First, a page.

To live in a city is to neglect the sky. Your eyes never wander beyond the tops of the buildings that brush up against it, and there’s not much of it to see, anyway. On the beach at Tulum, the clouds hang low and black, as tall as skyscrapers themselves. As we stroll, we pick out which beachside hotel bar will receive us when the rain starts and opt for one with a grass roof and candle light flickering from within.

“Is it dark because the sun’s setting or because this storm is moving in?” I ask, watching the black stripe gather just above the water.

Despite what we’re seeing, all the sand and water and skimpy clothes, it is still winter. It is still New Year’s Day. This is what winter looks like in this place. Back in New York City, I shivered on the jetway because it made no sense to get on the airplane with a wool coat only to emerge in Mexico with its useless bulk still in my hands. My seasonal clock is turned inside-out.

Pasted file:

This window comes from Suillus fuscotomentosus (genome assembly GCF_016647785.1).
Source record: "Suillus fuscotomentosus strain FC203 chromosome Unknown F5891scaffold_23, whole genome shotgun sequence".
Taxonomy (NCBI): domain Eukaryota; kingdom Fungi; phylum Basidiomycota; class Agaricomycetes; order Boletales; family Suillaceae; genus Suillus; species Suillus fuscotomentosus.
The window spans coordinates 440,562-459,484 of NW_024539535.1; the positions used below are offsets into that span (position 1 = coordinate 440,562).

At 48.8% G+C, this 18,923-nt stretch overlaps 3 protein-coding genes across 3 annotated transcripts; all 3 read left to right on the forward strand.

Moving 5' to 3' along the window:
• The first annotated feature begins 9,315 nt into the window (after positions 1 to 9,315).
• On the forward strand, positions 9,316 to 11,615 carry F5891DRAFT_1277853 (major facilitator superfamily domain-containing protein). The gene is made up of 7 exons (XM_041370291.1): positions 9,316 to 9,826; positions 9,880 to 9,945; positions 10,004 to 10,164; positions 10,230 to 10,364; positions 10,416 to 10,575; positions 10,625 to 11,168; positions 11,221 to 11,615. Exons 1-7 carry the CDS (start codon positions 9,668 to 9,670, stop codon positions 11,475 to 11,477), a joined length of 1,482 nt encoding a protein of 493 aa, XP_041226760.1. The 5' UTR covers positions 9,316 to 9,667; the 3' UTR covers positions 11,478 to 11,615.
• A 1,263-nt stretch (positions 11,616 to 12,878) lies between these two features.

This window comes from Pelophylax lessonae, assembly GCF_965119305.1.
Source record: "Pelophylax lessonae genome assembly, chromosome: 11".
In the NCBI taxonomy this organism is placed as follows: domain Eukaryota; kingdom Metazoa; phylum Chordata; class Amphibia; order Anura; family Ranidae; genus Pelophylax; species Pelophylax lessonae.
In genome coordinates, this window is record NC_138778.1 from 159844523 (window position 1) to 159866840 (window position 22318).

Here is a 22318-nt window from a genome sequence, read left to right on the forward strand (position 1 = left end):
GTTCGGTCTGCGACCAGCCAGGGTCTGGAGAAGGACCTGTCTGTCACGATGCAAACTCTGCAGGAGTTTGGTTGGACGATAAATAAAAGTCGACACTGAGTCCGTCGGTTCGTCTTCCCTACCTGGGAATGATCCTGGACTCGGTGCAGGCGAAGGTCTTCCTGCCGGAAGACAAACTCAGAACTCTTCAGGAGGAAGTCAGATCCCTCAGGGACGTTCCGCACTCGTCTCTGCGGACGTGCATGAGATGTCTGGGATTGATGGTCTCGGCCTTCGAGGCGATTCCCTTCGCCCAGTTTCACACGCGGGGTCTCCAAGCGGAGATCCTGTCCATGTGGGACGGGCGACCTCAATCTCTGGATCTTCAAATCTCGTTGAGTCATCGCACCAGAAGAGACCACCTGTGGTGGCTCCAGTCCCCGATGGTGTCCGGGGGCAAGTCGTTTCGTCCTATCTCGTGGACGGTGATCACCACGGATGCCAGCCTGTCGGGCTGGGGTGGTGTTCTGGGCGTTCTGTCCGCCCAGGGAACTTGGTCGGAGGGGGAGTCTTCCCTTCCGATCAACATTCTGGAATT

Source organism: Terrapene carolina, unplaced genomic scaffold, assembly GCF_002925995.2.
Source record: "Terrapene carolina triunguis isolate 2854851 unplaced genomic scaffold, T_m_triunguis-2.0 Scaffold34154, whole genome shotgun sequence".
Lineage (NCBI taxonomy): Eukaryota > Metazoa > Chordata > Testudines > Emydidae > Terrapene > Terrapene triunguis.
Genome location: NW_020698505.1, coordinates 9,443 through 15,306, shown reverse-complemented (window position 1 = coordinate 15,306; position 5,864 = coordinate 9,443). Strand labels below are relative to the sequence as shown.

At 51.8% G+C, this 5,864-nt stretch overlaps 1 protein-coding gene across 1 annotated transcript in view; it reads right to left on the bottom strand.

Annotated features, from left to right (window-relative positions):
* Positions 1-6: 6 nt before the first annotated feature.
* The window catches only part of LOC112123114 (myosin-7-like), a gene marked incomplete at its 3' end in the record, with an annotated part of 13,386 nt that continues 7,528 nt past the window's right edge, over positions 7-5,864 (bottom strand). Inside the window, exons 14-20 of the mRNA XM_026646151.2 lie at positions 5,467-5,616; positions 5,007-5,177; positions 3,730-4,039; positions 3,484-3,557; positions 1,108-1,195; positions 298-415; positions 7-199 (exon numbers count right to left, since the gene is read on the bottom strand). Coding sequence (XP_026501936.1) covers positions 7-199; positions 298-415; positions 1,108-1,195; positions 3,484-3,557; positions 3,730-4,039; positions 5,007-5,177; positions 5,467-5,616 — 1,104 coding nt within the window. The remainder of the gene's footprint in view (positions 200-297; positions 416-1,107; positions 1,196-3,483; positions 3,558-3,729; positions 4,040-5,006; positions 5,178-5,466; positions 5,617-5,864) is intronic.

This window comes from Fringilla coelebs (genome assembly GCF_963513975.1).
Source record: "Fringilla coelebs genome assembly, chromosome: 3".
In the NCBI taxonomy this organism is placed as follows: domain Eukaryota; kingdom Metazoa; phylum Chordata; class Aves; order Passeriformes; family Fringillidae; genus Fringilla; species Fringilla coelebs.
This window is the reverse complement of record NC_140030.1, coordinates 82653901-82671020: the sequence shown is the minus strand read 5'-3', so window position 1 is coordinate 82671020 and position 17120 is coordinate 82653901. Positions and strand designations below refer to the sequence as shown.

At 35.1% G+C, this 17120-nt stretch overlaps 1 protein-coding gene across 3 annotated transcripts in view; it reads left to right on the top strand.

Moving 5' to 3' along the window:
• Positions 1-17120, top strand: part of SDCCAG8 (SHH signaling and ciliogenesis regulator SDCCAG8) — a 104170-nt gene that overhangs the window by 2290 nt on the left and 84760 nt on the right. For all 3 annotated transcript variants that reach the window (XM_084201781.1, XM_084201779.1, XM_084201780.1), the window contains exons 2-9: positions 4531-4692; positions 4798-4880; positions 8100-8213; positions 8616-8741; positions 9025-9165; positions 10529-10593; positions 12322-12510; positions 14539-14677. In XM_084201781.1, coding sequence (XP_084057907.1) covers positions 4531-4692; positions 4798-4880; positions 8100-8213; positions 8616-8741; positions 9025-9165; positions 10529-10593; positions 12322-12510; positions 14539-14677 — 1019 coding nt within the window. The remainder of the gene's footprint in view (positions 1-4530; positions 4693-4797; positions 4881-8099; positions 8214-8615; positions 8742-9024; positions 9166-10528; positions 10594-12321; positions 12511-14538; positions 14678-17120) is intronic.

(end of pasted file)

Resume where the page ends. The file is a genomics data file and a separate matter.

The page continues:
Just as the unseen sun slides below the horizon, the first raindrops fall fat and warm on our shoulders. Our umbrellas stand ready, tucked into the back pockets of our beach bags, but between the wind and the warmth, it’s not worth opening them.

We race toward our bar, toward its cave of light and its sheltering roof. There will be no sunning ourselves on this first day at the beach, no tanning or burning or lounging or forgetting all the gray and cold and work waiting at home. This is just a glimpse, Tulum in a dark mood so that we may appreciate her sunny days.

Go there: Tulum is the southernmost point on the so-called “Mayan Riviera” south of Cancun, Mexico.